The National Federation of Independent Business (NFIB) said that the Small Business Optimism Index bounced back from 103.0 in September, its lowest level since the election, to 103.8 in October. Overall, small business owners remain very upbeat in their outlook, with the headline index averaging 104.6 year-to-date.
In comparison, it was 94.9 one year ago. In this release, the percentage of respondents suggesting that the next three months would be a “good time to expand” rose from 17 percent to 23 percent, and the net percentage feeling that sales would be higher over the next three months increased from 15 percent to 21 percent. Each of these figures were close to the year-to-date averages, with both up significantly from the rates seen last year.
The labor market also remains strong. The percent with positions that they are unable to fill right now ticked up from 30 percent in September to 35 percent in October. That matched the job openings rate seen in July, which was the best reading since November 2011.
Meanwhile, the net percentage planning to add workers in the next three months edged down from 19 in September to 18 in October. The September pace matched the rate seen in July, which was the strongest reading since December 1999. As such, even with a slight easing in hiring expectations in this survey, hiring plans remain quite elevated. At the same time, capital expenditure plans were unchanged, with 27 percent of respondents planning to spend on capital in the next three to six months.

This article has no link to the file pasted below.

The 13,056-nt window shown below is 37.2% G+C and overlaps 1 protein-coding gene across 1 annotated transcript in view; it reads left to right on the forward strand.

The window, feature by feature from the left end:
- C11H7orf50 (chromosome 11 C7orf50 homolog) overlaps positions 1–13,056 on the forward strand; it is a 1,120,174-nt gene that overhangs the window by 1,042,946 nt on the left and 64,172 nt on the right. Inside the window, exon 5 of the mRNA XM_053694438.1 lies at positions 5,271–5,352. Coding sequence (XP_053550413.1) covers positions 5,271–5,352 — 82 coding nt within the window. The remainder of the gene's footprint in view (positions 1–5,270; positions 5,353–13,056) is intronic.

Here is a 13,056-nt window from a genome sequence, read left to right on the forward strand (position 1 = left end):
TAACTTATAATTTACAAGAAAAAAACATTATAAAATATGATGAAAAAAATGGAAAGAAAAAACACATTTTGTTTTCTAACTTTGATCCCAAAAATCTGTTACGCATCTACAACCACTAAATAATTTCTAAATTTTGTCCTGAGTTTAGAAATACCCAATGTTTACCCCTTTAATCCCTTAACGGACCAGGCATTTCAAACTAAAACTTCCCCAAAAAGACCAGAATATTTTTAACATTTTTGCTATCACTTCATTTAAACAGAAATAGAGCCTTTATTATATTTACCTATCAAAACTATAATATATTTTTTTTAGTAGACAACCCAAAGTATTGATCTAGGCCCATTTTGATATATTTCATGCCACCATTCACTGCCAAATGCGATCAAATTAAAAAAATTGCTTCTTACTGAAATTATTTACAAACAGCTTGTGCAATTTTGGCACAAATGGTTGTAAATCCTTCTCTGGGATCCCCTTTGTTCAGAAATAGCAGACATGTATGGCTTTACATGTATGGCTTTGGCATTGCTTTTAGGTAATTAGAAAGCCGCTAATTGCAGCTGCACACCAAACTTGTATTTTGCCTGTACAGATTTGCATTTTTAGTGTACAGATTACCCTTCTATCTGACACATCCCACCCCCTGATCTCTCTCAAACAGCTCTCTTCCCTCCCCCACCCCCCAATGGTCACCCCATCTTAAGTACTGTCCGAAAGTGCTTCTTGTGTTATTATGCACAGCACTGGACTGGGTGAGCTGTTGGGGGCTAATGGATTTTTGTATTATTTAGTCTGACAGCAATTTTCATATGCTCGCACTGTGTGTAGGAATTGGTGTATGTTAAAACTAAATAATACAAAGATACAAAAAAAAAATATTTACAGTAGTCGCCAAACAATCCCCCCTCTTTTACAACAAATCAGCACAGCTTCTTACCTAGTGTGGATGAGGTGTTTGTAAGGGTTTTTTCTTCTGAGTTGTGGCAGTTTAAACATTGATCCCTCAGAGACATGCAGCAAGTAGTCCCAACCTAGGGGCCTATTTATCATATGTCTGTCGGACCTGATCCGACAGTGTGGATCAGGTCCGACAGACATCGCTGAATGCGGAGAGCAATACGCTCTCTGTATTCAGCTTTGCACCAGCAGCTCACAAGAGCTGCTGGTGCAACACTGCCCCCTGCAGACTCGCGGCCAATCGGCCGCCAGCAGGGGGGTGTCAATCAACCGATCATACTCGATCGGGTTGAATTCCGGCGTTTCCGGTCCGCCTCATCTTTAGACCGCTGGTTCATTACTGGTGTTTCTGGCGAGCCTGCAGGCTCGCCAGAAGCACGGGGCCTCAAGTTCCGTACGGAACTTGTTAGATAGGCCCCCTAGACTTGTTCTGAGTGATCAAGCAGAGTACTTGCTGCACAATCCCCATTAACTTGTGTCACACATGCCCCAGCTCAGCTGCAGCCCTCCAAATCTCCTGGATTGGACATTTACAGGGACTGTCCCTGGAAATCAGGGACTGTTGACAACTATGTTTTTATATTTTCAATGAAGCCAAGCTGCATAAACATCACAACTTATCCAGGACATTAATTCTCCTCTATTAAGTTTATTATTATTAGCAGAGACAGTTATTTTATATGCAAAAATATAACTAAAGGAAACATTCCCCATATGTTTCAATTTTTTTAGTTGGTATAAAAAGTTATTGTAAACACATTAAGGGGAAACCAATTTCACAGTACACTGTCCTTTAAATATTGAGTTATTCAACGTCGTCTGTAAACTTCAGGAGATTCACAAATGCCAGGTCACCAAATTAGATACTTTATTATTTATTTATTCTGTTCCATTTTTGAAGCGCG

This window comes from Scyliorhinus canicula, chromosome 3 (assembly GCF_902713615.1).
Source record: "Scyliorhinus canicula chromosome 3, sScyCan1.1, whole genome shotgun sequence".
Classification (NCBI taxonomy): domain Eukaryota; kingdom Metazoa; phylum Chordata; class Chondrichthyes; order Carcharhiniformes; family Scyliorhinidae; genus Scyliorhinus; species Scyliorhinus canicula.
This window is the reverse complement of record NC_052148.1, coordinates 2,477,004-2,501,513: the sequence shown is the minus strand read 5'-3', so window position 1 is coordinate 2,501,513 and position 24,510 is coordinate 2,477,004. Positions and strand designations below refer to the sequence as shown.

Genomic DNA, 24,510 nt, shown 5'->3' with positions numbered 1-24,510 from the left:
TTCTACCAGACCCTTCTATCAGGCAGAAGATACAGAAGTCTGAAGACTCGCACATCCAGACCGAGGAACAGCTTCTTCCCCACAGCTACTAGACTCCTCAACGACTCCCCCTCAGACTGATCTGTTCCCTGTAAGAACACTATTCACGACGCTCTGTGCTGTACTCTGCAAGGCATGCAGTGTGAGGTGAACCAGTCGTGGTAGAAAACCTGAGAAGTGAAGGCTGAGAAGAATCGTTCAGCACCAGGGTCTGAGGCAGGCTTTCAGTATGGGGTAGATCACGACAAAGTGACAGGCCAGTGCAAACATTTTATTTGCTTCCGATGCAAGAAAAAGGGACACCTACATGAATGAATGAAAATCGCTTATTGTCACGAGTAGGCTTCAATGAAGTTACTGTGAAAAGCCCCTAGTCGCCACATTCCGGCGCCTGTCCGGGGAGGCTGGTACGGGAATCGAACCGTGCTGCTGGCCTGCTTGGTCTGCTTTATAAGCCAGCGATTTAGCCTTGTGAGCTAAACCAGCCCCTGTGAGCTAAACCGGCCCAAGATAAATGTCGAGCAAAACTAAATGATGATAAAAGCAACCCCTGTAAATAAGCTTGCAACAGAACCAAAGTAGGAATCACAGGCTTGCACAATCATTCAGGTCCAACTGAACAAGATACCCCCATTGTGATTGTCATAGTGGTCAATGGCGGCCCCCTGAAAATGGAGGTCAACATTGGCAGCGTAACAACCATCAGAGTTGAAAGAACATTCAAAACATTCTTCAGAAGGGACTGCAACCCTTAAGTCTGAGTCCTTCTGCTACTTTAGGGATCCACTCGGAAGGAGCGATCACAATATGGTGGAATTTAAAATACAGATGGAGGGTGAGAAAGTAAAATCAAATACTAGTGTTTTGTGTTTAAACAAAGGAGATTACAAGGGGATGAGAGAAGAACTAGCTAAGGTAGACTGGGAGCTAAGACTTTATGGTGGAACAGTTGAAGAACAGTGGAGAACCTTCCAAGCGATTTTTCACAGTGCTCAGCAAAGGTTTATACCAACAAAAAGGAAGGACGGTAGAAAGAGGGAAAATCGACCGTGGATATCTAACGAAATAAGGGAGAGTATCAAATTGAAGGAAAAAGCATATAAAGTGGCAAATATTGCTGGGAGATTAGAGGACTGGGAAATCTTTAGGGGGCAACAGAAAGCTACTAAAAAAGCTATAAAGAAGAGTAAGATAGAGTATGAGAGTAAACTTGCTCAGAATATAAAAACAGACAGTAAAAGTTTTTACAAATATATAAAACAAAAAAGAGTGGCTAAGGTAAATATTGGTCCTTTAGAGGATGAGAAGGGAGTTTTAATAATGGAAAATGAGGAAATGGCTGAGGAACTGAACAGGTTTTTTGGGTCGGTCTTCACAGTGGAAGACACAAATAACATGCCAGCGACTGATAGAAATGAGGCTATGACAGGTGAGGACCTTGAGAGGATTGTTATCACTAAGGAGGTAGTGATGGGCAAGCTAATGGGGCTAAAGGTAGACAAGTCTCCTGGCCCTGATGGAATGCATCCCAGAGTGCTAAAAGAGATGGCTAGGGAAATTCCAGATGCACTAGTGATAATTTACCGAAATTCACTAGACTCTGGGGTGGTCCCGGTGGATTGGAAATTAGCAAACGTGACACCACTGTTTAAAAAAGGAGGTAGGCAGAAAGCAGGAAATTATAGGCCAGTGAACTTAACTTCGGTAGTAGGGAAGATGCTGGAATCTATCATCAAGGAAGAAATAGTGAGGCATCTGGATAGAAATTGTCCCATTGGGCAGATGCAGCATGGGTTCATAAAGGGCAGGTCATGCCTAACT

The top “single most important problem” was taxes (21 percent), highlighting the need for comprehensive business tax reform. The quality of labor (20 percent) and government regulations and red tape (14 percent) also topped the list.
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